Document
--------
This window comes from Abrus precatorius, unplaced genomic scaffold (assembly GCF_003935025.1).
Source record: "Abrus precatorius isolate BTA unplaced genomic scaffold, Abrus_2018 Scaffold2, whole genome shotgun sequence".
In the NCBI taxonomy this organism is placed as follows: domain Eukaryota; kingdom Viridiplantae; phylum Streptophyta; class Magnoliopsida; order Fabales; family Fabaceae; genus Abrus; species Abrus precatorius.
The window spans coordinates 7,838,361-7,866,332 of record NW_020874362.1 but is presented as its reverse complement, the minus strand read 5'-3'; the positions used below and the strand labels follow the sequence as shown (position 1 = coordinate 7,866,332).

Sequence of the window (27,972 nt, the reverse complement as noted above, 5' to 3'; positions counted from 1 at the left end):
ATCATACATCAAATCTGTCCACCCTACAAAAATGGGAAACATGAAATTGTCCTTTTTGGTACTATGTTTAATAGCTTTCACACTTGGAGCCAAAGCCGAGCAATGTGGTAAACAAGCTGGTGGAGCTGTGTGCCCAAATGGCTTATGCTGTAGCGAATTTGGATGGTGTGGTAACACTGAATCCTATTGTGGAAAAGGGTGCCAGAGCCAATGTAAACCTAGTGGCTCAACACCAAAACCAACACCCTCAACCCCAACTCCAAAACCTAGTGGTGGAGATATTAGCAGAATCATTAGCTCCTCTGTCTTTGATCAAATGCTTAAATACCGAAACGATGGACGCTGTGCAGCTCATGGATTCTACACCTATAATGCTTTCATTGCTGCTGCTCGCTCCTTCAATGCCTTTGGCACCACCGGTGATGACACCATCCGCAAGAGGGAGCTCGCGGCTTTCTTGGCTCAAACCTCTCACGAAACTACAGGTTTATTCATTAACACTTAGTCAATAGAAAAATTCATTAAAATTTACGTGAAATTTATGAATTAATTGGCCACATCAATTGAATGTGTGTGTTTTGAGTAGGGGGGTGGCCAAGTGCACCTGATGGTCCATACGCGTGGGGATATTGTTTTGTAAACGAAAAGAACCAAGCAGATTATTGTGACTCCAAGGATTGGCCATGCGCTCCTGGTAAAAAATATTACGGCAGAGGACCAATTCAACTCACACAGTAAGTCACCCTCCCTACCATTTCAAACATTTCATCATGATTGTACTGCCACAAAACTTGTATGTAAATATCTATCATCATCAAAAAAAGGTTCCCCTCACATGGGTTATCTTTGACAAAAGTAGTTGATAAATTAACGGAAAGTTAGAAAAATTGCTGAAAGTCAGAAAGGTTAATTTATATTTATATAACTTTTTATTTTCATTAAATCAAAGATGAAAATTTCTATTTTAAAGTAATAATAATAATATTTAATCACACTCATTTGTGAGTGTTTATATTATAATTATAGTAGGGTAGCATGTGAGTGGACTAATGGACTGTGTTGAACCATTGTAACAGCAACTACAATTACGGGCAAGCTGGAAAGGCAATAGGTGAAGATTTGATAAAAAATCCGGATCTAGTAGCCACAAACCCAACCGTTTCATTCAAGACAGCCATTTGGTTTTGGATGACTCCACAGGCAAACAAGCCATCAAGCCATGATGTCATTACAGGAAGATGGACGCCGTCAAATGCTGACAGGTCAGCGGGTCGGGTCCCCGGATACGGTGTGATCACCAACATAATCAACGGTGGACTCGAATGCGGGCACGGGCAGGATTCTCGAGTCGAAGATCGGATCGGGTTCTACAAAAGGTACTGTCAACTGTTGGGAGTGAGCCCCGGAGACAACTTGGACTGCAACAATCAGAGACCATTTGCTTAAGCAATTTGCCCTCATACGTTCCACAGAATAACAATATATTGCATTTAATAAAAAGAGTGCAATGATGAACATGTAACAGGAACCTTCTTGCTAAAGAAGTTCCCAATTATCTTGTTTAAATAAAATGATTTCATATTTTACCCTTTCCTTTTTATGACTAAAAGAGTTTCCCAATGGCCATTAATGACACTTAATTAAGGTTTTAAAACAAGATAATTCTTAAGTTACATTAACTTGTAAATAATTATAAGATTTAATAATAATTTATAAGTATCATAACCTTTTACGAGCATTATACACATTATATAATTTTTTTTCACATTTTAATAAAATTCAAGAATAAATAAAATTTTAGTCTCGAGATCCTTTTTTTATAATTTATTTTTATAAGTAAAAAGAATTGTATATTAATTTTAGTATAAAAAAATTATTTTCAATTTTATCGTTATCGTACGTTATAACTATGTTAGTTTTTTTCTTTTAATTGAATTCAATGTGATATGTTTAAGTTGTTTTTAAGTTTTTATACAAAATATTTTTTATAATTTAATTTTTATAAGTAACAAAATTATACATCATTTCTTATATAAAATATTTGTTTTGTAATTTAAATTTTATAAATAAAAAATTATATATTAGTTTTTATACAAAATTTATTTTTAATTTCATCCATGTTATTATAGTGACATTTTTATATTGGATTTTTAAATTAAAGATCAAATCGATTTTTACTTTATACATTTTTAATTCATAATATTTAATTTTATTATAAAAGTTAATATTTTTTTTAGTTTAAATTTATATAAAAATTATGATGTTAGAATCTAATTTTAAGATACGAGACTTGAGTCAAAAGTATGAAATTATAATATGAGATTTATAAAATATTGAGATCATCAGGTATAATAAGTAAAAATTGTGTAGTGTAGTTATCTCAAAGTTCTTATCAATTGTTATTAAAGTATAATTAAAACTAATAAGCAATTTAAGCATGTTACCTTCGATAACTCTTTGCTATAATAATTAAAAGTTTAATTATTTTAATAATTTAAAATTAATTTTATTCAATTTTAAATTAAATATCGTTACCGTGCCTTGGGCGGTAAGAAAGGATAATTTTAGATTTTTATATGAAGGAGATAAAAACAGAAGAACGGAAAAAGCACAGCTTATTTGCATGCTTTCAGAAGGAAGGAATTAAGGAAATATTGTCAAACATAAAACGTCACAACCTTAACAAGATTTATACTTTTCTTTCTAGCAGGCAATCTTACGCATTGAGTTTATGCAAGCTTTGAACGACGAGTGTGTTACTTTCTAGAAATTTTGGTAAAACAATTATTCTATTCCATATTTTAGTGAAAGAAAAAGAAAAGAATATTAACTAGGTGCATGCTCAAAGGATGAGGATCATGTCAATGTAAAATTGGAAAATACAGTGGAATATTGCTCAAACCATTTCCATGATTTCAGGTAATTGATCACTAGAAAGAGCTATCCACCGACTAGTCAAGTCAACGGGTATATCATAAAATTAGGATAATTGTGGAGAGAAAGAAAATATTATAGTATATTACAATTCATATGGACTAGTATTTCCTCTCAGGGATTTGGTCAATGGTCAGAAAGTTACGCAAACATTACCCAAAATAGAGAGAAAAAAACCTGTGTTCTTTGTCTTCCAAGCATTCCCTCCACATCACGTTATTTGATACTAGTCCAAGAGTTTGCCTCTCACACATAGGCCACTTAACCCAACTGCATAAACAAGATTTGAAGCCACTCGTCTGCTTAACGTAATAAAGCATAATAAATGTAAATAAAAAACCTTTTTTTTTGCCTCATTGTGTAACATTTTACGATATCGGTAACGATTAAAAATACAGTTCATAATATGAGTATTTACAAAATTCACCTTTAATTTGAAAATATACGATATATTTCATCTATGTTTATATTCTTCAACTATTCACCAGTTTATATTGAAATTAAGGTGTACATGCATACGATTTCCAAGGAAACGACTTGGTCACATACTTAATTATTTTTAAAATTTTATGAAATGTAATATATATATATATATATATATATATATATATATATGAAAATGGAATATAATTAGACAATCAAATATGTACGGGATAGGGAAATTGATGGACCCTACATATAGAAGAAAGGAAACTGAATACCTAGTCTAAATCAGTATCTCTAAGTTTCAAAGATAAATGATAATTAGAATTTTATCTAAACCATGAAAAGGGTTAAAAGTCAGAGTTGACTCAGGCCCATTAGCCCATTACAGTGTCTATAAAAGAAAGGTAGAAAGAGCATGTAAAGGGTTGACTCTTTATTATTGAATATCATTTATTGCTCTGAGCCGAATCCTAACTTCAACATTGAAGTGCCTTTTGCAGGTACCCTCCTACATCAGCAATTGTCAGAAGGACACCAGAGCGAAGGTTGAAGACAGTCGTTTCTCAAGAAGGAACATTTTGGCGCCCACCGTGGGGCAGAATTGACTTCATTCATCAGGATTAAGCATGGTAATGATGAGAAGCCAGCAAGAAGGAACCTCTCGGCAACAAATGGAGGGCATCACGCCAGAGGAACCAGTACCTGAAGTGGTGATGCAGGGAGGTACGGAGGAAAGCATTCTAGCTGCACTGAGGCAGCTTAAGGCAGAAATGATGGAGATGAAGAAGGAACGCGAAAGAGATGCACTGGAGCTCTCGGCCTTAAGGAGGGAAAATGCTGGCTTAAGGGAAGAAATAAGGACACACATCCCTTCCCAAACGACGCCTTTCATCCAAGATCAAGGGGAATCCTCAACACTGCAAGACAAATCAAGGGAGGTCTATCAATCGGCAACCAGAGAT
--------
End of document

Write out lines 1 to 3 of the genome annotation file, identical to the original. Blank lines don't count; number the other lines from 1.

This window comes from Abrus precatorius, unplaced genomic scaffold (assembly GCF_003935025.1).
Source record: "Abrus precatorius isolate BTA unplaced genomic scaffold, Abrus_2018 Scaffold2, whole genome shotgun sequence".
In the NCBI taxonomy this organism is placed as follows: domain Eukaryota; kingdom Viridiplantae; phylum Streptophyta; class Magnoliopsida; order Fabales; family Fabaceae; genus Abrus; species Abrus precatorius.